Anderson begins the book by explaining that each story that follows is about a character he calls a “grotesque,” someone feeling the loneliness and isolation of life in a small town, each for his own unusual reasons. These are merely slices of life, a glimpse at a character and a back story, but often very little in the present; the only story that moves beyond that is the four-part mini-cycle called “Godliness” that traces one family through several generations and the disappointment of the patriarch in the lack of a male heir to his nonexistent throne. One character, the young reporter George Willard, who gravitates toward an escape to wider horizons as the book goes on, perhaps because he alone sees the whole town for its limits and the unavoidable ennui of a place with such narrow horizons. He never gives the reader insight into the town’s social structure, and while the town itself is the one aspect tying all the stories together, even its physical layout is only evident from the map provided before the first page. I didn’t love Winesburg, Ohio, and I didn’t hate it, but I think I’ll have a hard time remembering it because of how little actually occurs, and how the loneliness of the characters never fully came through for me.
John Cheever’s The Wapshot Chronicle (#63 on that Modern Library list) is a tragicomic novel about the family of that name struggling with life in their Massachusetts fishing village as their circumstances change, the world changes, and their two sons strike off to make their way outside of the confines of the small town where they grew up. The book’s most central character is Leander, the family’s father, who decides at this late stage of his life to try his hand at writing and begins keeping a journal filled with sentence fragments and a mildly comic mix of the mundane and the sad, particularly where his own emasculation (a comment on the rise of feminism in our society?) becomes evident, foreshadowing the book’s final passages.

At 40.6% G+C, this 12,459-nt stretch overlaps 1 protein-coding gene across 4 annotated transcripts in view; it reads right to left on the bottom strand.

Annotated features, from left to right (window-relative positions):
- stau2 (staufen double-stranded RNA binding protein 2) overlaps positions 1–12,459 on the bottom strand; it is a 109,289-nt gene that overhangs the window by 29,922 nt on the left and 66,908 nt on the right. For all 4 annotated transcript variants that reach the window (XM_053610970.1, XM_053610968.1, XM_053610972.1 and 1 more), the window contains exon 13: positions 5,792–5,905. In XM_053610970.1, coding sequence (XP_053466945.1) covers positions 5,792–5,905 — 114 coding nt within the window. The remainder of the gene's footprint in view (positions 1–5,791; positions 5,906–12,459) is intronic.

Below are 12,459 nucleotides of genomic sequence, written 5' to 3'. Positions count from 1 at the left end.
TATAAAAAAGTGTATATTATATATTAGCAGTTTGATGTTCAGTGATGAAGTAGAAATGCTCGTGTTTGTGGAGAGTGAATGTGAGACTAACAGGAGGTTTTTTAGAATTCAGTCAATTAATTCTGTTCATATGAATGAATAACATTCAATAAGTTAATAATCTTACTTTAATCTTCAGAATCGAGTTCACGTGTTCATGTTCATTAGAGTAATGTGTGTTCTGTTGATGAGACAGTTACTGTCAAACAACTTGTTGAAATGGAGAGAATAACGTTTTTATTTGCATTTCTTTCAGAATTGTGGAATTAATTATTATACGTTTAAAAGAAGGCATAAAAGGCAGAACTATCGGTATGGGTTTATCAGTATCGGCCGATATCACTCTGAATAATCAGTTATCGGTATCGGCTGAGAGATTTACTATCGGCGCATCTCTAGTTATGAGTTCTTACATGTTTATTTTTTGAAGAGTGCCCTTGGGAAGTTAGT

One chapter stood out for the wrong reasons, in which one of the Wapshot sons, Coverly, struggles with feelings of bisexuality. Itt felt completely tacked on – the subject is never broached before or after that one chapter, and it begins with a warning that readers might wish to skip to the next one. It felt to me like some editor told Cheever he couldn’t include gay content unless it was cordoned off with flares and pylons for the conservative reader of the 1960s, and that organization makes the subject easy to dismiss. He was much more successful in dealing with the same themes in Falconer.
Waugh and Cheever both mined humor from despair in their books, but where Waugh is biting and acerbic, Cheever is simply sad, watching the decline of Leander as he sees his own potency dissolved by his independent wife and his wealthy and slightly deranged sister while his sons are both held back by the crazy women they chase and marry. Wapshot is undeniably funny and poignant if you can work through the slow passages, but he clearly had better work ahead of him after this debut novel.